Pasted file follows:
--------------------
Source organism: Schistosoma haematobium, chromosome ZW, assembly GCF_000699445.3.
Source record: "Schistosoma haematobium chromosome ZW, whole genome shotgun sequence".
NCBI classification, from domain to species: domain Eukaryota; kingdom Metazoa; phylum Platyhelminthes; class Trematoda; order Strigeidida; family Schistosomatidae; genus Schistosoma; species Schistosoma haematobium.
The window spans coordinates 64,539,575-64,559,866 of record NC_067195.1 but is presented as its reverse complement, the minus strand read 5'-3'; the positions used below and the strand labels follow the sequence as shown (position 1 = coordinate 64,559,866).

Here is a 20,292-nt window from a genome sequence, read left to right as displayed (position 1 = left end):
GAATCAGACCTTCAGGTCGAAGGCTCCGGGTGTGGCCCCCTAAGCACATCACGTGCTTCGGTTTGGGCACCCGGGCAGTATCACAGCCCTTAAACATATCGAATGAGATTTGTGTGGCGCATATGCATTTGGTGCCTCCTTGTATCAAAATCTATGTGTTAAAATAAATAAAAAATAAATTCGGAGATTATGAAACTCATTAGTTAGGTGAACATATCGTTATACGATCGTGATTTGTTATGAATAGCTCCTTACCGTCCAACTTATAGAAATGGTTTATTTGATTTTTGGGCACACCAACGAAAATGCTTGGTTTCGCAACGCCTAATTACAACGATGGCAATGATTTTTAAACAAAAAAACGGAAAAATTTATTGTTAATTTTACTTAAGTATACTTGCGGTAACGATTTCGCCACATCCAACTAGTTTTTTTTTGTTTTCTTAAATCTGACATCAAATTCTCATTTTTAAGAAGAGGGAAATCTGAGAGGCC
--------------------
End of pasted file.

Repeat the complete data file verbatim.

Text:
Source organism: Schistosoma haematobium, chromosome ZW, assembly GCF_000699445.3.
Source record: "Schistosoma haematobium chromosome ZW, whole genome shotgun sequence".
NCBI classification, from domain to species: domain Eukaryota; kingdom Metazoa; phylum Platyhelminthes; class Trematoda; order Strigeidida; family Schistosomatidae; genus Schistosoma; species Schistosoma haematobium.
The window spans coordinates 64,539,575-64,559,866 of record NC_067195.1 but is presented as its reverse complement, the minus strand read 5'-3'; the positions used below and the strand labels follow the sequence as shown (position 1 = coordinate 64,559,866).

Here is a 20,292-nt window from a genome sequence, read left to right as displayed (position 1 = left end):
GAATCAGACCTTCAGGTCGAAGGCTCCGGGTGTGGCCCCCTAAGCACATCACGTGCTTCGGTTTGGGCACCCGGGCAGTATCACAGCCCTTAAACATATCGAATGAGATTTGTGTGGCGCATATGCATTTGGTGCCTCCTTGTATCAAAATCTATGTGTTAAAATAAATAAAAAATAAATTCGGAGATTATGAAACTCATTAGTTAGGTGAACATATCGTTATACGATCGTGATTTGTTATGAATAGCTCCTTACCGTCCAACTTATAGAAATGGTTTATTTGATTTTTGGGCACACCAACGAAAATGCTTGGTTTCGCAACGCCTAATTACAACGATGGCAATGATTTTTAAACAAAAAAACGGAAAAATTTATTGTTAATTTTACTTAAGTATACTTGCGGTAACGATTTCGCCACATCCAACTAGTTTTTTTTTGTTTTCTTAAATCTGACATCAAATTCTCATTTTTAAGAAGAGGGAAATCTGAGAGGCC